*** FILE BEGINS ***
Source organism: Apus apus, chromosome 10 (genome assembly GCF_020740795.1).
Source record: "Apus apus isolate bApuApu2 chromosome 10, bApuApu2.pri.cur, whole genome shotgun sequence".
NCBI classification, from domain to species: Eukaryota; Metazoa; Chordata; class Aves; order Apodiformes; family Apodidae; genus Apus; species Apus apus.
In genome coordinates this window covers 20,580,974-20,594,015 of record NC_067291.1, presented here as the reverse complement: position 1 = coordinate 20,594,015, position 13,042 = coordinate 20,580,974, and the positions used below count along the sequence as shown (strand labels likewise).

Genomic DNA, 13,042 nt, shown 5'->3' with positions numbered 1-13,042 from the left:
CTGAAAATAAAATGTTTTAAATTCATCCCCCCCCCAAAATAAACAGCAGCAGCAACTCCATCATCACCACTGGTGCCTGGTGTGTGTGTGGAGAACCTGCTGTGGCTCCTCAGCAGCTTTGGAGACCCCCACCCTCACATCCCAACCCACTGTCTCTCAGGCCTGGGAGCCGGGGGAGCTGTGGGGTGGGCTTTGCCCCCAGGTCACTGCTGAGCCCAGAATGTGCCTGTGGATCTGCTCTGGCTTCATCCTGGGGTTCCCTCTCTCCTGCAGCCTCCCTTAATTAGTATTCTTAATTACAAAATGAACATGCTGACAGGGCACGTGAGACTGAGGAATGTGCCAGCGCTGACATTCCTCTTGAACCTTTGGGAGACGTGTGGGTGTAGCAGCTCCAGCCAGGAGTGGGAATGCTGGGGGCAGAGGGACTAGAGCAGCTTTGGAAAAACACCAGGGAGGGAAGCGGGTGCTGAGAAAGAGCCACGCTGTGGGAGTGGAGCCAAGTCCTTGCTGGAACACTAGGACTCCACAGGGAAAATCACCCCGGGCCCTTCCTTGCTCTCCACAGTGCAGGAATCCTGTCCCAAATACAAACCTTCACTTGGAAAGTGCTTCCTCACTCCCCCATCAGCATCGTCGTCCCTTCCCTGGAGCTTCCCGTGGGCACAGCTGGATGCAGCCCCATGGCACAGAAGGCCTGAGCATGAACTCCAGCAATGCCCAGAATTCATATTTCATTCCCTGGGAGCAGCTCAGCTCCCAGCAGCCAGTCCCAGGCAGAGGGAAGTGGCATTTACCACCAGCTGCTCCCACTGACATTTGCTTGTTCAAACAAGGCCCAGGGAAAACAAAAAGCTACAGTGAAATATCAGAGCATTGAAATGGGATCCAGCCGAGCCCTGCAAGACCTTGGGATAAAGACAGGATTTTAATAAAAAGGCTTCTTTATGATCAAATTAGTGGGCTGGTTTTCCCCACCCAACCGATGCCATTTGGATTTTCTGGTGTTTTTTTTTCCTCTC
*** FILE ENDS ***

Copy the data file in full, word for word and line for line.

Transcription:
Source organism: Apus apus, chromosome 10 (genome assembly GCF_020740795.1).
Source record: "Apus apus isolate bApuApu2 chromosome 10, bApuApu2.pri.cur, whole genome shotgun sequence".
NCBI classification, from domain to species: Eukaryota; Metazoa; Chordata; class Aves; order Apodiformes; family Apodidae; genus Apus; species Apus apus.
In genome coordinates this window covers 20,580,974-20,594,015 of record NC_067291.1, presented here as the reverse complement: position 1 = coordinate 20,594,015, position 13,042 = coordinate 20,580,974, and the positions used below count along the sequence as shown (strand labels likewise).

Genomic DNA, 13,042 nt, shown 5'->3' with positions numbered 1-13,042 from the left:
CTGAAAATAAAATGTTTTAAATTCATCCCCCCCCCAAAATAAACAGCAGCAGCAACTCCATCATCACCACTGGTGCCTGGTGTGTGTGTGGAGAACCTGCTGTGGCTCCTCAGCAGCTTTGGAGACCCCCACCCTCACATCCCAACCCACTGTCTCTCAGGCCTGGGAGCCGGGGGAGCTGTGGGGTGGGCTTTGCCCCCAGGTCACTGCTGAGCCCAGAATGTGCCTGTGGATCTGCTCTGGCTTCATCCTGGGGTTCCCTCTCTCCTGCAGCCTCCCTTAATTAGTATTCTTAATTACAAAATGAACATGCTGACAGGGCACGTGAGACTGAGGAATGTGCCAGCGCTGACATTCCTCTTGAACCTTTGGGAGACGTGTGGGTGTAGCAGCTCCAGCCAGGAGTGGGAATGCTGGGGGCAGAGGGACTAGAGCAGCTTTGGAAAAACACCAGGGAGGGAAGCGGGTGCTGAGAAAGAGCCACGCTGTGGGAGTGGAGCCAAGTCCTTGCTGGAACACTAGGACTCCACAGGGAAAATCACCCCGGGCCCTTCCTTGCTCTCCACAGTGCAGGAATCCTGTCCCAAATACAAACCTTCACTTGGAAAGTGCTTCCTCACTCCCCCATCAGCATCGTCGTCCCTTCCCTGGAGCTTCCCGTGGGCACAGCTGGATGCAGCCCCATGGCACAGAAGGCCTGAGCATGAACTCCAGCAATGCCCAGAATTCATATTTCATTCCCTGGGAGCAGCTCAGCTCCCAGCAGCCAGTCCCAGGCAGAGGGAAGTGGCATTTACCACCAGCTGCTCCCACTGACATTTGCTTGTTCAAACAAGGCCCAGGGAAAACAAAAAGCTACAGTGAAATATCAGAGCATTGAAATGGGATCCAGCCGAGCCCTGCAAGACCTTGGGATAAAGACAGGATTTTAATAAAAAGGCTTCTTTATGATCAAATTAGTGGGCTGGTTTTCCCCACCCAACCGATGCCATTTGGATTTTCTGGTGTTTTTTTTTCCTCTC